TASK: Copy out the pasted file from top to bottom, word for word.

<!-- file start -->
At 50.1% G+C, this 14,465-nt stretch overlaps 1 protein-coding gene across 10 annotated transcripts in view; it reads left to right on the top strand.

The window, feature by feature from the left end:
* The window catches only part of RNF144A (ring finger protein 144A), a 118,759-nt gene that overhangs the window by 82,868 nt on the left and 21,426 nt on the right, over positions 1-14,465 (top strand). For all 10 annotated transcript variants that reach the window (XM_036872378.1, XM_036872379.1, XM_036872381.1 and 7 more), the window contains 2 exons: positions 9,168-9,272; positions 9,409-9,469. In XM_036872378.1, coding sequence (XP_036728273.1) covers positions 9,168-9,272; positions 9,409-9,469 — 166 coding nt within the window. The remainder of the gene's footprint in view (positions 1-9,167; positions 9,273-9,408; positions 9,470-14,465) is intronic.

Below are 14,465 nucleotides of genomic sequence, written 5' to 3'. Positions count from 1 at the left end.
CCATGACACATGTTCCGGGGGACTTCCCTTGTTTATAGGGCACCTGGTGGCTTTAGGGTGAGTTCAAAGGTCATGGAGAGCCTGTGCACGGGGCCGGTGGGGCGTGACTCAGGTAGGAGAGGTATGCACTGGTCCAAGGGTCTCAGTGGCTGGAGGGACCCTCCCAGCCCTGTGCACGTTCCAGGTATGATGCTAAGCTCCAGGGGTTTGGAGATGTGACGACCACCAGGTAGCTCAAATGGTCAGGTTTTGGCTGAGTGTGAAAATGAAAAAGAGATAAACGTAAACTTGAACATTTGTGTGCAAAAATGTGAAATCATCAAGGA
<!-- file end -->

At 50.1% G+C, this 14,465-nt stretch overlaps 1 protein-coding gene across 10 annotated transcripts in view; it reads left to right on the top strand.

The window, feature by feature from the left end:
* The window catches only part of RNF144A (ring finger protein 144A), a 118,759-nt gene that overhangs the window by 82,868 nt on the left and 21,426 nt on the right, over positions 1-14,465 (top strand). For all 10 annotated transcript variants that reach the window (XM_036872378.1, XM_036872379.1, XM_036872381.1 and 7 more), the window contains 2 exons: positions 9,168-9,272; positions 9,409-9,469. In XM_036872378.1, coding sequence (XP_036728273.1) covers positions 9,168-9,272; positions 9,409-9,469 — 166 coding nt within the window. The remainder of the gene's footprint in view (positions 1-9,167; positions 9,273-9,408; positions 9,470-14,465) is intronic.

Below are 14,465 nucleotides of genomic sequence, written 5' to 3'. Positions count from 1 at the left end.
CCATGACACATGTTCCGGGGGACTTCCCTTGTTTATAGGGCACCTGGTGGCTTTAGGGTGAGTTCAAAGGTCATGGAGAGCCTGTGCACGGGGCCGGTGGGGCGTGACTCAGGTAGGAGAGGTATGCACTGGTCCAAGGGTCTCAGTGGCTGGAGGGACCCTCCCAGCCCTGTGCACGTTCCAGGTATGATGCTAAGCTCCAGGGGTTTGGAGATGTGACGACCACCAGGTAGCTCAAATGGTCAGGTTTTGGCTGAGTGTGAAAATGAAAAAGAGATAAACGTAAACTTGAACATTTGTGTGCAAAAATGTGAAATCATCAAGGA